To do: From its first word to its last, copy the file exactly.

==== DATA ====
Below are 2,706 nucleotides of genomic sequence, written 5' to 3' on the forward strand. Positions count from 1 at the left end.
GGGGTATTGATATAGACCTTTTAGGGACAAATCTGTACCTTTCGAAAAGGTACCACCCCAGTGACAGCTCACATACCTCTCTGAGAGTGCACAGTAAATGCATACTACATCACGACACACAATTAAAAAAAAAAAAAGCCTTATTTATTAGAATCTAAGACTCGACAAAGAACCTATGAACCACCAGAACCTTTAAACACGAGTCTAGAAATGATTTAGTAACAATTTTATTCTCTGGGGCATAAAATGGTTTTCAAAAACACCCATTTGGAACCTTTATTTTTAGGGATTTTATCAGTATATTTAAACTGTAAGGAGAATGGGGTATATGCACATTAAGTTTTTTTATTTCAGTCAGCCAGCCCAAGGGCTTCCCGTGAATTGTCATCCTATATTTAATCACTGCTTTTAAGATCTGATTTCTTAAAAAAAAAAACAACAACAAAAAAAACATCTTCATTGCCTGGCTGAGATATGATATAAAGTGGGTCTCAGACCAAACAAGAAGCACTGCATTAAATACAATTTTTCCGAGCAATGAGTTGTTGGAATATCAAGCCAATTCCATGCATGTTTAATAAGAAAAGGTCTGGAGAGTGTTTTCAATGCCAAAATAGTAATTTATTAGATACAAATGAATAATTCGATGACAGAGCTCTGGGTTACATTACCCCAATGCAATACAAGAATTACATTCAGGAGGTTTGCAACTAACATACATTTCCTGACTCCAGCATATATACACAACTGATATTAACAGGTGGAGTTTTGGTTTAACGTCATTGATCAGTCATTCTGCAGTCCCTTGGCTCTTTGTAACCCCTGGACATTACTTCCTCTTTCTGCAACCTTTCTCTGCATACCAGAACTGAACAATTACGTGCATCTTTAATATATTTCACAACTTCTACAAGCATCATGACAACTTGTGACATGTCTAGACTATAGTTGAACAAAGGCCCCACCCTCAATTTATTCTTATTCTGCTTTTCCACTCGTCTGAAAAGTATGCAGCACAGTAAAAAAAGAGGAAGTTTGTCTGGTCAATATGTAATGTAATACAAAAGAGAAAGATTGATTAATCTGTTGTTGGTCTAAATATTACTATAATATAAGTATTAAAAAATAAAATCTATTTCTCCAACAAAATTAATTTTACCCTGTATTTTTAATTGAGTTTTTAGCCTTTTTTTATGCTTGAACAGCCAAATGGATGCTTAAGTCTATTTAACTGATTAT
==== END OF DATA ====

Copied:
Below are 2,706 nucleotides of genomic sequence, written 5' to 3' on the forward strand. Positions count from 1 at the left end.
GGGGTATTGATATAGACCTTTTAGGGACAAATCTGTACCTTTCGAAAAGGTACCACCCCAGTGACAGCTCACATACCTCTCTGAGAGTGCACAGTAAATGCATACTACATCACGACACACAATTAAAAAAAAAAAAAGCCTTATTTATTAGAATCTAAGACTCGACAAAGAACCTATGAACCACCAGAACCTTTAAACACGAGTCTAGAAATGATTTAGTAACAATTTTATTCTCTGGGGCATAAAATGGTTTTCAAAAACACCCATTTGGAACCTTTATTTTTAGGGATTTTATCAGTATATTTAAACTGTAAGGAGAATGGGGTATATGCACATTAAGTTTTTTTATTTCAGTCAGCCAGCCCAAGGGCTTCCCGTGAATTGTCATCCTATATTTAATCACTGCTTTTAAGATCTGATTTCTTAAAAAAAAAAACAACAACAAAAAAAACATCTTCATTGCCTGGCTGAGATATGATATAAAGTGGGTCTCAGACCAAACAAGAAGCACTGCATTAAATACAATTTTTCCGAGCAATGAGTTGTTGGAATATCAAGCCAATTCCATGCATGTTTAATAAGAAAAGGTCTGGAGAGTGTTTTCAATGCCAAAATAGTAATTTATTAGATACAAATGAATAATTCGATGACAGAGCTCTGGGTTACATTACCCCAATGCAATACAAGAATTACATTCAGGAGGTTTGCAACTAACATACATTTCCTGACTCCAGCATATATACACAACTGATATTAACAGGTGGAGTTTTGGTTTAACGTCATTGATCAGTCATTCTGCAGTCCCTTGGCTCTTTGTAACCCCTGGACATTACTTCCTCTTTCTGCAACCTTTCTCTGCATACCAGAACTGAACAATTACGTGCATCTTTAATATATTTCACAACTTCTACAAGCATCATGACAACTTGTGACATGTCTAGACTATAGTTGAACAAAGGCCCCACCCTCAATTTATTCTTATTCTGCTTTTCCACTCGTCTGAAAAGTATGCAGCACAGTAAAAAAAGAGGAAGTTTGTCTGGTCAATATGTAATGTAATACAAAAGAGAAAGATTGATTAATCTGTTGTTGGTCTAAATATTACTATAATATAAGTATTAAAAAATAAAATCTATTTCTCCAACAAAATTAATTTTACCCTGTATTTTTAATTGAGTTTTTAGCCTTTTTTTATGCTTGAACAGCCAAATGGATGCTTAAGTCTATTTAACTGATTAT